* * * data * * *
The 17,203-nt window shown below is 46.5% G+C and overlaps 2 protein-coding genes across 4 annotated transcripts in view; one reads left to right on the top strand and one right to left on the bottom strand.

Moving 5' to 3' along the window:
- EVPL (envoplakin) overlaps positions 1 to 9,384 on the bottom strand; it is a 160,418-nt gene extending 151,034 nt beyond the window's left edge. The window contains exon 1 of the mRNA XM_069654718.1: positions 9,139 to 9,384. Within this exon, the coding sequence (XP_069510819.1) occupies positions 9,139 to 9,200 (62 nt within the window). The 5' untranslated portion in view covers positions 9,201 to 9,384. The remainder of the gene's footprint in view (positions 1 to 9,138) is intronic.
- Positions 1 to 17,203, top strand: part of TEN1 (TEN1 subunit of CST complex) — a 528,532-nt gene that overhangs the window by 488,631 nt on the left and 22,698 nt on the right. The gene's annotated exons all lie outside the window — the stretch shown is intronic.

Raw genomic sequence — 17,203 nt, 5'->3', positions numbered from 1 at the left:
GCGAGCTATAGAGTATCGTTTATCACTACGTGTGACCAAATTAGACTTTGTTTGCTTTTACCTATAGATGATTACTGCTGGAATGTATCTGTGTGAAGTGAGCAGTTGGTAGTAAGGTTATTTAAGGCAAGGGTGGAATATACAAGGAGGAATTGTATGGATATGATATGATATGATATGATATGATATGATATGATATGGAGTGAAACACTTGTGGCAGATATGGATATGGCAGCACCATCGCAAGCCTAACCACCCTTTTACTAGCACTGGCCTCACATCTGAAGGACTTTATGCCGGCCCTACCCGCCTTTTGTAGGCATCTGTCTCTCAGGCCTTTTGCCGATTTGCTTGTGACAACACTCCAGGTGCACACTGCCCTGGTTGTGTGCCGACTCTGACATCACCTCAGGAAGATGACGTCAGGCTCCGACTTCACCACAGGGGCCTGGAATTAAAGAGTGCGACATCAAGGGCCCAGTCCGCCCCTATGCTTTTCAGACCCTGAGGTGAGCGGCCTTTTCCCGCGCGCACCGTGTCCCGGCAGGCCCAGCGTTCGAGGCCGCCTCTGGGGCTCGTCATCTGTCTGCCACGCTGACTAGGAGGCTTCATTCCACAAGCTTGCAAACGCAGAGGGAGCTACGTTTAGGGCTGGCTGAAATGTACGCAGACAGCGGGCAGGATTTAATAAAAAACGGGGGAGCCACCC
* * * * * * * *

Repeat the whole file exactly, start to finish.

The 17,203-nt window shown below is 46.5% G+C and overlaps 2 protein-coding genes across 4 annotated transcripts in view; one reads left to right on the top strand and one right to left on the bottom strand.

Moving 5' to 3' along the window:
- EVPL (envoplakin) overlaps positions 1 to 9,384 on the bottom strand; it is a 160,418-nt gene extending 151,034 nt beyond the window's left edge. The window contains exon 1 of the mRNA XM_069654718.1: positions 9,139 to 9,384. Within this exon, the coding sequence (XP_069510819.1) occupies positions 9,139 to 9,200 (62 nt within the window). The 5' untranslated portion in view covers positions 9,201 to 9,384. The remainder of the gene's footprint in view (positions 1 to 9,138) is intronic.
- Positions 1 to 17,203, top strand: part of TEN1 (TEN1 subunit of CST complex) — a 528,532-nt gene that overhangs the window by 488,631 nt on the left and 22,698 nt on the right. The gene's annotated exons all lie outside the window — the stretch shown is intronic.

Raw genomic sequence — 17,203 nt, 5'->3', positions numbered from 1 at the left:
GCGAGCTATAGAGTATCGTTTATCACTACGTGTGACCAAATTAGACTTTGTTTGCTTTTACCTATAGATGATTACTGCTGGAATGTATCTGTGTGAAGTGAGCAGTTGGTAGTAAGGTTATTTAAGGCAAGGGTGGAATATACAAGGAGGAATTGTATGGATATGATATGATATGATATGATATGATATGATATGATATGGAGTGAAACACTTGTGGCAGATATGGATATGGCAGCACCATCGCAAGCCTAACCACCCTTTTACTAGCACTGGCCTCACATCTGAAGGACTTTATGCCGGCCCTACCCGCCTTTTGTAGGCATCTGTCTCTCAGGCCTTTTGCCGATTTGCTTGTGACAACACTCCAGGTGCACACTGCCCTGGTTGTGTGCCGACTCTGACATCACCTCAGGAAGATGACGTCAGGCTCCGACTTCACCACAGGGGCCTGGAATTAAAGAGTGCGACATCAAGGGCCCAGTCCGCCCCTATGCTTTTCAGACCCTGAGGTGAGCGGCCTTTTCCCGCGCGCACCGTGTCCCGGCAGGCCCAGCGTTCGAGGCCGCCTCTGGGGCTCGTCATCTGTCTGCCACGCTGACTAGGAGGCTTCATTCCACAAGCTTGCAAACGCAGAGGGAGCTACGTTTAGGGCTGGCTGAAATGTACGCAGACAGCGGGCAGGATTTAATAAAAAACGGGGGAGCCACCC